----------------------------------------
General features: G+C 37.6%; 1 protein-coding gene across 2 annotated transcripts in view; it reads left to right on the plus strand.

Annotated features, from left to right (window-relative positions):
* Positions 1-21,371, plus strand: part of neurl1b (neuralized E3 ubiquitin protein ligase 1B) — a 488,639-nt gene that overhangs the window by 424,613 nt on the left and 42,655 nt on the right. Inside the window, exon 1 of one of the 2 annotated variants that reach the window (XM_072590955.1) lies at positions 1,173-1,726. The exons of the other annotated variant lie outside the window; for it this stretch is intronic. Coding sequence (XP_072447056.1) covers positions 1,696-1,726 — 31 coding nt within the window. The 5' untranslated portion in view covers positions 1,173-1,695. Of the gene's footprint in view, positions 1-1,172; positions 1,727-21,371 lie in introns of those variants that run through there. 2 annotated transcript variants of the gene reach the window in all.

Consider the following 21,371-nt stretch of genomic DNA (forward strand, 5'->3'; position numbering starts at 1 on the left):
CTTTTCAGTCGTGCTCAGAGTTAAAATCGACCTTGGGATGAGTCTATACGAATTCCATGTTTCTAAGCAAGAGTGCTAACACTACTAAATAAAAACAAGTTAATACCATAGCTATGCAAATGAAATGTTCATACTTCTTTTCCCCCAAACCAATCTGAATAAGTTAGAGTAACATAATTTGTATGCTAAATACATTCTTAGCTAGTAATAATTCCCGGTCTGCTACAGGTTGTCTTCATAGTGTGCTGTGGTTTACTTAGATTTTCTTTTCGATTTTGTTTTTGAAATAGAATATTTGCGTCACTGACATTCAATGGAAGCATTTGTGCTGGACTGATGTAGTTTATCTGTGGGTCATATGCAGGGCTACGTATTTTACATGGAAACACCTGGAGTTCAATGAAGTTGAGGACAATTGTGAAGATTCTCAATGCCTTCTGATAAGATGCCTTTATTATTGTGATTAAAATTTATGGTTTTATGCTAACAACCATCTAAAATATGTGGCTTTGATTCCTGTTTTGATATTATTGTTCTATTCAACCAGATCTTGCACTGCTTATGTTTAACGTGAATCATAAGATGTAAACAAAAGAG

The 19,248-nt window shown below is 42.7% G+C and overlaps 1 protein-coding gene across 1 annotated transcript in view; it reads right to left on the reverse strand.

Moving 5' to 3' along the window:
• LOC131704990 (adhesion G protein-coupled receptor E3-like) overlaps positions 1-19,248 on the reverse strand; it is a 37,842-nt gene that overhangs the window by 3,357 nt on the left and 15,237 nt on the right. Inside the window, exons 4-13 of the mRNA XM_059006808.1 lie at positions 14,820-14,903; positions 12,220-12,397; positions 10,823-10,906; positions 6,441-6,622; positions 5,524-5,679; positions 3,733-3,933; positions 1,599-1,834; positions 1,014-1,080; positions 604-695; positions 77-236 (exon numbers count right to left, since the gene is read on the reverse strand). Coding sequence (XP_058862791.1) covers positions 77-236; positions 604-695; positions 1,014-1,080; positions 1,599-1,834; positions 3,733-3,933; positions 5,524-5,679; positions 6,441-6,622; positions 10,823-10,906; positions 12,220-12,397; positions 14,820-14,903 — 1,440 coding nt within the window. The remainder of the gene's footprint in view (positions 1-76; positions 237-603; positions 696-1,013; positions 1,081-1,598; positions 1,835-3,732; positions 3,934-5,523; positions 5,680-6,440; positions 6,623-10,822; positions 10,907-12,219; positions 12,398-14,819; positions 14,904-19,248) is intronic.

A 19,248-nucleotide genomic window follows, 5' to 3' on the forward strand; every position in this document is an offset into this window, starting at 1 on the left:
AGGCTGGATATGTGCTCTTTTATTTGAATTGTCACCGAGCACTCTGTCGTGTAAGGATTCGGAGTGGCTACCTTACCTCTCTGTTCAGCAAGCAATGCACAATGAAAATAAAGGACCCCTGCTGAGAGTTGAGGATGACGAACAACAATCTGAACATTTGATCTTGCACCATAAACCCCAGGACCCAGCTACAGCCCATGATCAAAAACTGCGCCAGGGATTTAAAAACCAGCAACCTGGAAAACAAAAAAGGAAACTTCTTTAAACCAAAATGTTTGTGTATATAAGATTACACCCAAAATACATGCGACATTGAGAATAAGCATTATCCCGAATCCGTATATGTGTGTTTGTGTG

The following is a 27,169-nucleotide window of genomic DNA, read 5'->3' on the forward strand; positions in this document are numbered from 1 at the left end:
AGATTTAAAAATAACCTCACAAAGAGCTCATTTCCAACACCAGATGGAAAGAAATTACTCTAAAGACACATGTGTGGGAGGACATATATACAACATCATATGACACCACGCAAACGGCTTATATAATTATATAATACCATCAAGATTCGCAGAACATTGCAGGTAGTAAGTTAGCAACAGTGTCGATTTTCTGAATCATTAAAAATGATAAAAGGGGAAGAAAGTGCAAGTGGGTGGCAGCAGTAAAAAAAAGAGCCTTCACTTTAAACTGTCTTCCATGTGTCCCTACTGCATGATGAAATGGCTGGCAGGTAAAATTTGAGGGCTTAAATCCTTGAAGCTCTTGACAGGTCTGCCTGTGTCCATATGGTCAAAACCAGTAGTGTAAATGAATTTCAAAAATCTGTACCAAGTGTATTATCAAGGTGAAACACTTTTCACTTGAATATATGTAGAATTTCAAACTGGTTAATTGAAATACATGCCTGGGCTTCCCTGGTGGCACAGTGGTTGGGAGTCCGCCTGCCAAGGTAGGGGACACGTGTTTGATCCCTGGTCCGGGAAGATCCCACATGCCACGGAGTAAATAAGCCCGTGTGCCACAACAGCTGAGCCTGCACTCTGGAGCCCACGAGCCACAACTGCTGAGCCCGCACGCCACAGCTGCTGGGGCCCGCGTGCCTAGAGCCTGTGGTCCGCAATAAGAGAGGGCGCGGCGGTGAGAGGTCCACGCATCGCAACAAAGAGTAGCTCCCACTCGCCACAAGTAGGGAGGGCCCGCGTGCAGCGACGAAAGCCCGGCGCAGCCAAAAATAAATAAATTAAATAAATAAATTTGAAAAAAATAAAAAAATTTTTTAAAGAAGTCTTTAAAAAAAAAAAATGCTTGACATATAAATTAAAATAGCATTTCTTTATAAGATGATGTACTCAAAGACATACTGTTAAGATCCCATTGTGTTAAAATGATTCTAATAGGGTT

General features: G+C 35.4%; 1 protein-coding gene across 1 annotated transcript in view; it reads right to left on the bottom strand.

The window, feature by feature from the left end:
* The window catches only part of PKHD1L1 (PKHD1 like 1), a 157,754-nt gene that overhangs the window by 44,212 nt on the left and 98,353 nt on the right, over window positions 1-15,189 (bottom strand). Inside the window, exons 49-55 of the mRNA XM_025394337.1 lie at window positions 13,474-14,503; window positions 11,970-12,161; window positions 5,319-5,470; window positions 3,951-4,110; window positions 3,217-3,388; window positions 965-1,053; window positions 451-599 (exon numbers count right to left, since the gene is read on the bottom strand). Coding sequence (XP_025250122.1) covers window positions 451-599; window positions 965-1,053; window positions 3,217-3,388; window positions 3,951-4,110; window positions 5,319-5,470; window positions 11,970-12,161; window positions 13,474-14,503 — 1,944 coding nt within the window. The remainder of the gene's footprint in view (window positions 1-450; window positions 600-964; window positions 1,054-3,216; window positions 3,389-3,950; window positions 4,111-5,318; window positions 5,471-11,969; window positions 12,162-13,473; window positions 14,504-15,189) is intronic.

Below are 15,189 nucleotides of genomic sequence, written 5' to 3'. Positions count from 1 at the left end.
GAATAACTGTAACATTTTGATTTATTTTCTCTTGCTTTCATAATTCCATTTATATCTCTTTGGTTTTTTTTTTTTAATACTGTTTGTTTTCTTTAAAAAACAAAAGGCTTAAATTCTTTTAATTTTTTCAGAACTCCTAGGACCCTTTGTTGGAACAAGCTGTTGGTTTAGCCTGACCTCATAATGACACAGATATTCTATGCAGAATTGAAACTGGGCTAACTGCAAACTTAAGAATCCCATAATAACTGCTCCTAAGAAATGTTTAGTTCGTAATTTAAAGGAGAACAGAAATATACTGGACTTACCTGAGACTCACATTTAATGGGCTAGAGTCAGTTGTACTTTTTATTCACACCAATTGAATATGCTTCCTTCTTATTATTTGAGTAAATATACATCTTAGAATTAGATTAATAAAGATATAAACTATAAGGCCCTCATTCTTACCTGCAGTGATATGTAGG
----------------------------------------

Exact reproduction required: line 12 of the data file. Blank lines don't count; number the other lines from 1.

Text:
AGATTTAAAAATAACCTCACAAAGAGCTCATTTCCAACACCAGATGGAAAGAAATTACTCTAAAGACACATGTGTGGGAGGACATATATACAACATCATATGACACCACGCAAACGGCTTATATAATTATATAATACCATCAAGATTCGCAGAACATTGCAGGTAGTAAGTTAGCAACAGTGTCGATTTTCTGAATCATTAAAAATGATAAAAGGGGAAGAAAGTGCAAGTGGGTGGCAGCAGTAAAAAAAAGAGCCTTCACTTTAAACTGTCTTCCATGTGTCCCTACTGCATGATGAAATGGCTGGCAGGTAAAATTTGAGGGCTTAAATCCTTGAAGCTCTTGACAGGTCTGCCTGTGTCCATATGGTCAAAACCAGTAGTGTAAATGAATTTCAAAAATCTGTACCAAGTGTATTATCAAGGTGAAACACTTTTCACTTGAATATATGTAGAATTTCAAACTGGTTAATTGAAATACATGCCTGGGCTTCCCTGGTGGCACAGTGGTTGGGAGTCCGCCTGCCAAGGTAGGGGACACGTGTTTGATCCCTGGTCCGGGAAGATCCCACATGCCACGGAGTAAATAAGCCCGTGTGCCACAACAGCTGAGCCTGCACTCTGGAGCCCACGAGCCACAACTGCTGAGCCCGCACGCCACAGCTGCTGGGGCCCGCGTGCCTAGAGCCTGTGGTCCGCAATAAGAGAGGGCGCGGCGGTGAGAGGTCCACGCATCGCAACAAAGAGTAGCTCCCACTCGCCACAAGTAGGGAGGGCCCGCGTGCAGCGACGAAAGCCCGGCGCAGCCAAAAATAAATAAATTAAATAAATAAATTTGAAAAAAATAAAAAAATTTTTTAAAGAAGTCTTTAAAAAAAAAAAATGCTTGACATATAAATTAAAATAGCATTTCTTTATAAGATGATGTACTCAAAGACATACTGTTAAGATCCCATTGTGTTAAAATGATTCTAATAGGGTT